They are extra
Roosters. Time to give them a chance. Everyone has an opinion on them. Some love the classic image of a handsomely plumed boy strutting around the barnyard while others will get out the stew pot as soon as they hear the first strangled crows from the most recent batch of chicks. The problem with roosters is, you don’t need them to make eggs. They’re extra. Just a bit of extra ornamentation that eats your feed and your bottom line, and worse, they can be loud and aggressive. So what’s the point of keeping a rooster?
I’ve had a few roosters since I first started keeping chickens, and while a rooster might not fit into everyone’s plans, I’m here to make the case for them.
Fertilize eggs… so what?
So, what does a rooster do, other than eat, poop, and fight? Well, the obvious answer is mate with hens, but that might not be a good enough reason to keep a couple in your flock. While a fertilized egg is no different than an unfertilized one in taste, it can decrease the shelf life–up to two weeks according to some estimates I’ve found. And even if you do want new baby chicks on demand, you still won’t get them unless you have a broody hen willing to set them, or an incubator. Does a rooster bring anything else to the table? Yes, a lot of things, as it turns out.
Chickens are social animals. They need a flock to be happy and thrive, and this is where roosters begin to play an integral role. Part of being in a flock is knowing your place in the pecking order. It’s called that because that’s how hens enforce their social standing: pecking any other chickens lower than them. It’s harsh, but them’s the breaks. Usually, if a new bird is introduced or an old one taken away, there will be a bit of scuffling as hens try to suss out if the new order is going to change or stay the same. It can get brutal; chickens are known to resort to cannibalism in some cases though that’s far more common in a flock that is over-crowded, bored or stressed. Occasionally, you can just get a bad egg with a mean streak.
One thing I have observed with a flock that has a rooster, compared to a rooster-less flock, is that the pecking is a lot less severe, and of shorter duration. Just recently I had to introduce a very young pullet into my established laying flock much sooner than I had intended due to an extreme cold snap in the weather. I couldn’t leave her in the out-grown coop with no one to keep her warm when overnight lows were dipping into the negatives numbers. So into the big coop with all the older hens she went. And while she did get pecked sometimes while feeding, I observed her huddled with my Olive Egger boy most of the time. The older girls would walk over and inspect, but none of them would try to peck her so long as the rooster was watching. And they had settled quite happily within a couple days- much faster than I have observed in rooster-less flocks. The rooster appears to play an important role in flock social dynamics, keeping everything orderly and allowing no more infighting among the hens than necessary.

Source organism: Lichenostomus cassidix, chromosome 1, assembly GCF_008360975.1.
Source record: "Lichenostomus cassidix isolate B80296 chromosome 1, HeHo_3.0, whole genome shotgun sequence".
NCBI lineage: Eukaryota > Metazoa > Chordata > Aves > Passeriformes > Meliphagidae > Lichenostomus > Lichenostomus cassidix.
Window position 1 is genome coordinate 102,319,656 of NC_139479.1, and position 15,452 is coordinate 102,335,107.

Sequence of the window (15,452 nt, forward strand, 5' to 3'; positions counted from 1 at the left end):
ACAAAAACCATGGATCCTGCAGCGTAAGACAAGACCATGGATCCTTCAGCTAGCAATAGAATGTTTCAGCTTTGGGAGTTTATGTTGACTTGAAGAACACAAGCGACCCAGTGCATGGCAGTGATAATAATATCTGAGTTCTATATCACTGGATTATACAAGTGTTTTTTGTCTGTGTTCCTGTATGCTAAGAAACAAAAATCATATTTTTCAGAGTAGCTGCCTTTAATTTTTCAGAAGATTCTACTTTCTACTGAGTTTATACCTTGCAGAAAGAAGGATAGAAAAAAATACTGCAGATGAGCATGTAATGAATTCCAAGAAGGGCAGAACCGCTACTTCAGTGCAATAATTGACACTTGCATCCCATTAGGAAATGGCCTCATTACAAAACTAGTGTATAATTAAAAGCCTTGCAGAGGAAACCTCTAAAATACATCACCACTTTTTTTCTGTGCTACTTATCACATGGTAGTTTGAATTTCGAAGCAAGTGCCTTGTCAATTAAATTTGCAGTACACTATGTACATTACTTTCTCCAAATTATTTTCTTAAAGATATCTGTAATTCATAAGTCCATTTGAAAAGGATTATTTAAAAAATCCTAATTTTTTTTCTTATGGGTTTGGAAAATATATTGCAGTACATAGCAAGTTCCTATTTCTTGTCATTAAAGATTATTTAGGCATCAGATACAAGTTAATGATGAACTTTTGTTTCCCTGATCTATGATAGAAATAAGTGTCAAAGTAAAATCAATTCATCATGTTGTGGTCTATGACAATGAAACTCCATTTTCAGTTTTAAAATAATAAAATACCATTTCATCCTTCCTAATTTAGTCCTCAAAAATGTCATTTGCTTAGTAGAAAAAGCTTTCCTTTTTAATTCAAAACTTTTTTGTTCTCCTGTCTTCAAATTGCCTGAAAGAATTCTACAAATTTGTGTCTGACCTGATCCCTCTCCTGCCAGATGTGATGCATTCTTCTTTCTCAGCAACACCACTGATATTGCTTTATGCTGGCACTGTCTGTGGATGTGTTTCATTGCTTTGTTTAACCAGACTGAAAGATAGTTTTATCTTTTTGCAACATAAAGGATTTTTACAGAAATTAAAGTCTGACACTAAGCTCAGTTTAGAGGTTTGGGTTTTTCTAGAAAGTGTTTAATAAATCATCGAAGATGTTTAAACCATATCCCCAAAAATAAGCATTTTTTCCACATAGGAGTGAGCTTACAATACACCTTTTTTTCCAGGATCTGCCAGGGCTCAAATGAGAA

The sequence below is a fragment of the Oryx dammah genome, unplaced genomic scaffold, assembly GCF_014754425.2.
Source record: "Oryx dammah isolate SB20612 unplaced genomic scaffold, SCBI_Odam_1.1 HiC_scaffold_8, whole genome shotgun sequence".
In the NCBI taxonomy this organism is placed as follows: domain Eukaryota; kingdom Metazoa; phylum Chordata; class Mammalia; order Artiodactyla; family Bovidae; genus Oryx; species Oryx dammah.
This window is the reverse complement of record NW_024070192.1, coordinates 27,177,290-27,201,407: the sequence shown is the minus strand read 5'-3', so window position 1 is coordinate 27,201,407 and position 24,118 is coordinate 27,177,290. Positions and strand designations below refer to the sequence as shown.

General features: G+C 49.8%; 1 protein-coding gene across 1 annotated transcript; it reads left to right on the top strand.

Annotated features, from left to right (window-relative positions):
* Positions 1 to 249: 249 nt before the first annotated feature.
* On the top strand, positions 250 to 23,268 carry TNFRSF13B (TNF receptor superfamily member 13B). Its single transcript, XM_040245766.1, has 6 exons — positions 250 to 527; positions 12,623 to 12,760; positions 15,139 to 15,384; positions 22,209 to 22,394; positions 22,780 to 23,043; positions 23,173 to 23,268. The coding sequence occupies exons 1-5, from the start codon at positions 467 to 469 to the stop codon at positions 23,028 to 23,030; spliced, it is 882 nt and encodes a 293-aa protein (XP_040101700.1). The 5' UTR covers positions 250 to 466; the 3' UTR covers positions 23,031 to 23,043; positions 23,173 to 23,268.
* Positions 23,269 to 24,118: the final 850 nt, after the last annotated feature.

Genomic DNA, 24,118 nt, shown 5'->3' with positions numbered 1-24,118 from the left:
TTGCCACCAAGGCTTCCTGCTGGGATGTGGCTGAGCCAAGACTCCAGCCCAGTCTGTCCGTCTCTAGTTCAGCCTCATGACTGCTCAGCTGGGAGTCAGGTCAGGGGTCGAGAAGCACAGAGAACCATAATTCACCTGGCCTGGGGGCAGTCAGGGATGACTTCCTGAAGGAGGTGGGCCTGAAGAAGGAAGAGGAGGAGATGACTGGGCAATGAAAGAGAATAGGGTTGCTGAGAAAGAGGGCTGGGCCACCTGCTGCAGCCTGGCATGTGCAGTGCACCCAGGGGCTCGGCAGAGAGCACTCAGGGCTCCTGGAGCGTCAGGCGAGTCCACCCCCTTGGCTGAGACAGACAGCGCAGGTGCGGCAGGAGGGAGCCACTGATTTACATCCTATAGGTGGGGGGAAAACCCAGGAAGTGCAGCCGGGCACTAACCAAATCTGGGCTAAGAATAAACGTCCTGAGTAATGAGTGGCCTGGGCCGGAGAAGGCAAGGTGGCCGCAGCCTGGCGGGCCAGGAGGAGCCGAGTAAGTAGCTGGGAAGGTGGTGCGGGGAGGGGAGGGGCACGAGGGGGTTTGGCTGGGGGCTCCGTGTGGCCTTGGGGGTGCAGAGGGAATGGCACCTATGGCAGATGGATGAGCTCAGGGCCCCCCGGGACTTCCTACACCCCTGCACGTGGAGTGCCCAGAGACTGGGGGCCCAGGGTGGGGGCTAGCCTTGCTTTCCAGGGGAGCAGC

They’re also good providers. A rooster will forage food and call the hens over for any tasty treats he finds, and he’ll do this for chicks as well! Often he will stand and observe, politely waiting his turn, all while keeping an eye out for any trouble.
Of course they don’t just protect the flock from internal strife; they defend the flock from outside forces as well. Roosters have different calls for when they spot a predator, if the threat is coming from the ground or the sky. Something hawk shaped will get the alarm for an aerial attack, telling the rest of the flock to get under cover, while a fuzzy body creeping along the ground will trigger a warning to fly up and scatter into the trees. In the worst case scenario, a rooster will fight back, either fending off the threat with those very sharp spurs, or even sacrificing himself to give his flock a chance to get away.
Roosters are more than pretty faces with an attitude. I firmly believe that a good rooster is worth the price in feed. He completes the flock dynamic, fulfilling valuable social roles in keeping order and protecting the vulnerable. If given the opportunity, I will always choose to keep at least one rooster, and I think it may be high time more people reconsider that stew pot.
(Though being pretty certainly doesn’t hurt).
Louis Stevens-Fish Bio: Our chicken flock is mixed; two Easter Eggers, a Barred Rock, an Austrlorp and one Olive Egger rooster that was of course the only survivor out of a straight run of three I bought back in March. I’ve kept Welsummers, Cuckoo Marans, Wyandottes, Orpingtons and other EEs and of all of them I think the EEs are my favorite. I love their fluffy faces, they’re the friendliest of birds, and my most consistent, and prolific layers. My older EE hen was the first to start laying this year, right on February 1st when it was still mostly dark and cold as the arctic!